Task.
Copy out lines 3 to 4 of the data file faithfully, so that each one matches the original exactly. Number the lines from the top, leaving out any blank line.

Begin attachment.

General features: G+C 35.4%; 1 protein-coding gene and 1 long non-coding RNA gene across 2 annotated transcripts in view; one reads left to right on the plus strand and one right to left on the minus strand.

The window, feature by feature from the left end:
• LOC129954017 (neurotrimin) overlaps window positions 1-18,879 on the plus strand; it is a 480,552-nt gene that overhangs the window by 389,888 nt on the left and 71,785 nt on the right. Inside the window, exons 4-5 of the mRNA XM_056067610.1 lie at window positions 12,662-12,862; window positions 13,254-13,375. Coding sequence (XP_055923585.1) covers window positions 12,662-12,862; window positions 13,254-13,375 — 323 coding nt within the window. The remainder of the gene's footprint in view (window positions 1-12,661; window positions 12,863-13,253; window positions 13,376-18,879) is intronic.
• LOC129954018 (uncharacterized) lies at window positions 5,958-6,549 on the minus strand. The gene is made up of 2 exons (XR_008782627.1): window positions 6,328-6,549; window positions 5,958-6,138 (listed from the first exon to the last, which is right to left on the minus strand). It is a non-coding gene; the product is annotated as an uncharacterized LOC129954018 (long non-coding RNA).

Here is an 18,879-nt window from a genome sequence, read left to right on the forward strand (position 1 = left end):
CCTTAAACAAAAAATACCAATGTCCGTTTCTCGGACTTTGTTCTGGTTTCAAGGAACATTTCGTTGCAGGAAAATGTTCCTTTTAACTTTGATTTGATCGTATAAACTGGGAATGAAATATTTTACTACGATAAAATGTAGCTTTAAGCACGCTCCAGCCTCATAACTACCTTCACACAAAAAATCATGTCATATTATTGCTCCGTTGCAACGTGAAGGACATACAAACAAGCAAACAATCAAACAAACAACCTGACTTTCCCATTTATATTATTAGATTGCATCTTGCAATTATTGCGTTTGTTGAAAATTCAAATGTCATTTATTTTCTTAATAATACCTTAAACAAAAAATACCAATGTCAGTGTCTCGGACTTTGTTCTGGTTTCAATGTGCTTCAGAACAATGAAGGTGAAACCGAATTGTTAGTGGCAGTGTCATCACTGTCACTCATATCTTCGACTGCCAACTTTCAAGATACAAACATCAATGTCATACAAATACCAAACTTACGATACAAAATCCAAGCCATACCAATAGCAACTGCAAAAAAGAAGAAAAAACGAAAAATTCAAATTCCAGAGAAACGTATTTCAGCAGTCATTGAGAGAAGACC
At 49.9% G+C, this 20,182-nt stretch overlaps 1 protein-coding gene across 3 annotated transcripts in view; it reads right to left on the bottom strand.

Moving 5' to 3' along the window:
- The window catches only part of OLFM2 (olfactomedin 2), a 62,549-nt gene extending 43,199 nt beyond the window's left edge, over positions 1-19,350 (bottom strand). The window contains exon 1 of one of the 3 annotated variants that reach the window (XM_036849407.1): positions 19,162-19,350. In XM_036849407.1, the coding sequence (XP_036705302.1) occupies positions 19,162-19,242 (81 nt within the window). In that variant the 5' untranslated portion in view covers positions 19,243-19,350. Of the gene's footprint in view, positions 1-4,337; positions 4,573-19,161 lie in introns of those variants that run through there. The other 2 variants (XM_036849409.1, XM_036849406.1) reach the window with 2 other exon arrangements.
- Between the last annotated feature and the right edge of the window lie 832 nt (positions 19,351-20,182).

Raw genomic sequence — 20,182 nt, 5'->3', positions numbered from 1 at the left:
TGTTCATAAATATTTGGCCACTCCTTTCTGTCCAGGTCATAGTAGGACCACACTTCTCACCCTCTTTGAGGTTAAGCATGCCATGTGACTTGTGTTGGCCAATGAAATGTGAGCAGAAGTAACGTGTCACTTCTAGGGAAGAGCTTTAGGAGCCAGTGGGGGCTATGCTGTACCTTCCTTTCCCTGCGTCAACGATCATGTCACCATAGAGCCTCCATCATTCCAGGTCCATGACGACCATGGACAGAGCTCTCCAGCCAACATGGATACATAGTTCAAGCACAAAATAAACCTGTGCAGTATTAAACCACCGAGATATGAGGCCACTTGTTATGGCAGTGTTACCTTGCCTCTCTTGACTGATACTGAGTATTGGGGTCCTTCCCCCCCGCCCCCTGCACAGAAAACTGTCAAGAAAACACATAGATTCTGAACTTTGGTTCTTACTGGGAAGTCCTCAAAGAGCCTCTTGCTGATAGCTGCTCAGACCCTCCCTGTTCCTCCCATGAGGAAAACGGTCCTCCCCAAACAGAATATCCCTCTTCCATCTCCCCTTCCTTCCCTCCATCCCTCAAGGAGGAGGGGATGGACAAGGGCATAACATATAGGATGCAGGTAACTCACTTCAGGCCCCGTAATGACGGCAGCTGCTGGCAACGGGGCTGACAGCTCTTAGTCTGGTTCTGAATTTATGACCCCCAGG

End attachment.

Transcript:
• LOC129954017 (neurotrimin) overlaps window positions 1-18,879 on the plus strand; it is a 480,552-nt gene that overhangs the window by 389,888 nt on the left and 71,785 nt on the right. Inside the window, exons 4-5 of the mRNA XM_056067610.1 lie at window positions 12,662-12,862; window positions 13,254-13,375. Coding sequence (XP_055923585.1) covers window positions 12,662-12,862; window positions 13,254-13,375 — 323 coding nt within the window. The remainder of the gene's footprint in view (window positions 1-12,661; window positions 12,863-13,253; window positions 13,376-18,879) is intronic.
• LOC129954018 (uncharacterized) lies at window positions 5,958-6,549 on the minus strand. The gene is made up of 2 exons (XR_008782627.1): window positions 6,328-6,549; window positions 5,958-6,138 (listed from the first exon to the last, which is right to left on the minus strand). It is a non-coding gene; the product is annotated as an uncharacterized LOC129954018 (long non-coding RNA).